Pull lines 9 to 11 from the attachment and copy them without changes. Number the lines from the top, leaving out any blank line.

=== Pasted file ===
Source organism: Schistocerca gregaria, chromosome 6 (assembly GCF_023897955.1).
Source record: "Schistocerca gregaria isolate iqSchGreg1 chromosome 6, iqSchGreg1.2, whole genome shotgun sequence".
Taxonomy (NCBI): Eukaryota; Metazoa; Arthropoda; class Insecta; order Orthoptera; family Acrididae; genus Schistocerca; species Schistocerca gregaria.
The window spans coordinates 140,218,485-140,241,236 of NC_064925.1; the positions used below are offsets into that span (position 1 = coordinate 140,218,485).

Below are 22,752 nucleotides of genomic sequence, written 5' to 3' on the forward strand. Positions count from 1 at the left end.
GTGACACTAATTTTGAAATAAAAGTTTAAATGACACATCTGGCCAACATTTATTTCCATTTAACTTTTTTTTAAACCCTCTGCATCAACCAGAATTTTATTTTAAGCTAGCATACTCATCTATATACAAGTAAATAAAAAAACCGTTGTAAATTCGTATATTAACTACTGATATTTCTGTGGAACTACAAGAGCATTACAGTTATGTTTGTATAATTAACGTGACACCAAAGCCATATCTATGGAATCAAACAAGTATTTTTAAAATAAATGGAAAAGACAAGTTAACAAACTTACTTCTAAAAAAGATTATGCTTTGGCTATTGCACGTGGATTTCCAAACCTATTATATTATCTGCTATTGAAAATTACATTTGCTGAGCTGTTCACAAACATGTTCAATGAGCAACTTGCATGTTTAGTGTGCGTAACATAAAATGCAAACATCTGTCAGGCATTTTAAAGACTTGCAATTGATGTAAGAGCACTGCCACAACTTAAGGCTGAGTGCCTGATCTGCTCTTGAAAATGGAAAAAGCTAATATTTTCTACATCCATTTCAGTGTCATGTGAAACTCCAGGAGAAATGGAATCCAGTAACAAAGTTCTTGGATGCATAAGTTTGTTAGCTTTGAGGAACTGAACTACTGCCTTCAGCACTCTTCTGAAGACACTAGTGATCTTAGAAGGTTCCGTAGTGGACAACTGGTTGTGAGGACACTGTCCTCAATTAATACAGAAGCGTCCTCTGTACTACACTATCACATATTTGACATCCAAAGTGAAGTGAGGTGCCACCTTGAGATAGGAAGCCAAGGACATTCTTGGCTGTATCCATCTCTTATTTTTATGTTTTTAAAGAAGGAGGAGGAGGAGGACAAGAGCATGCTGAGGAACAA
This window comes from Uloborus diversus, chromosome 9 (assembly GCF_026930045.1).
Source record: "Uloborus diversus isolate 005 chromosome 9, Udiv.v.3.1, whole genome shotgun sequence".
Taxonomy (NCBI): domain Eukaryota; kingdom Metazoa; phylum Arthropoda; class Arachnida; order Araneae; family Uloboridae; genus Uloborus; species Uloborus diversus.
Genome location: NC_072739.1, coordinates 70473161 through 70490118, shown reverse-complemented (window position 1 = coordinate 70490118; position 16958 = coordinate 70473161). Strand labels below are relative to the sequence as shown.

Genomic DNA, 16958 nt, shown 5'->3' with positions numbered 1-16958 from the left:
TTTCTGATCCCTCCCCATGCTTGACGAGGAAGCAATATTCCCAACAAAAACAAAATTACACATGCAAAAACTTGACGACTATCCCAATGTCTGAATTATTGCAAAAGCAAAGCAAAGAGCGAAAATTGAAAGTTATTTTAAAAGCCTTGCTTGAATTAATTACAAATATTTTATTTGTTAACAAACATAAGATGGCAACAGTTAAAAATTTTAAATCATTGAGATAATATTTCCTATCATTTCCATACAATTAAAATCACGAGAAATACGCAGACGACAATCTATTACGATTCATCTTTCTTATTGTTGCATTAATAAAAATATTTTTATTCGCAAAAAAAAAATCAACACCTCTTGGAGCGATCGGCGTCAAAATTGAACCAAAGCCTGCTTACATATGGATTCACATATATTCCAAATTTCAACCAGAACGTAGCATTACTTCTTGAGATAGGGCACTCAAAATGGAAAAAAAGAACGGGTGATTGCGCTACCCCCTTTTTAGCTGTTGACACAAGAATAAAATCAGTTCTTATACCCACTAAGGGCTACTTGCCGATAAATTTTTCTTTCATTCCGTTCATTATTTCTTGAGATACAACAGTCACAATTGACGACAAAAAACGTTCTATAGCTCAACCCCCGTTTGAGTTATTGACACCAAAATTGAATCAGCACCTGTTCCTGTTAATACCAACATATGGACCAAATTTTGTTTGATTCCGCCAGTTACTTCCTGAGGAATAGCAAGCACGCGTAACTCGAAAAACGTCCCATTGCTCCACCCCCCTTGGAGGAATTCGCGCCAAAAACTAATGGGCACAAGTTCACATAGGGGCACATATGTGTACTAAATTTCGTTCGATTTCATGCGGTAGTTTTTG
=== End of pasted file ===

Taxonomy (NCBI): domain Eukaryota; kingdom Metazoa; phylum Arthropoda; class Arachnida; order Araneae; family Uloboridae; genus Uloborus; species Uloborus diversus.
Genome location: NC_072739.1, coordinates 70473161 through 70490118, shown reverse-complemented (window position 1 = coordinate 70490118; position 16958 = coordinate 70473161). Strand labels below are relative to the sequence as shown.

Genomic DNA, 16958 nt, shown 5'->3' with positions numbered 1-16958 from the left: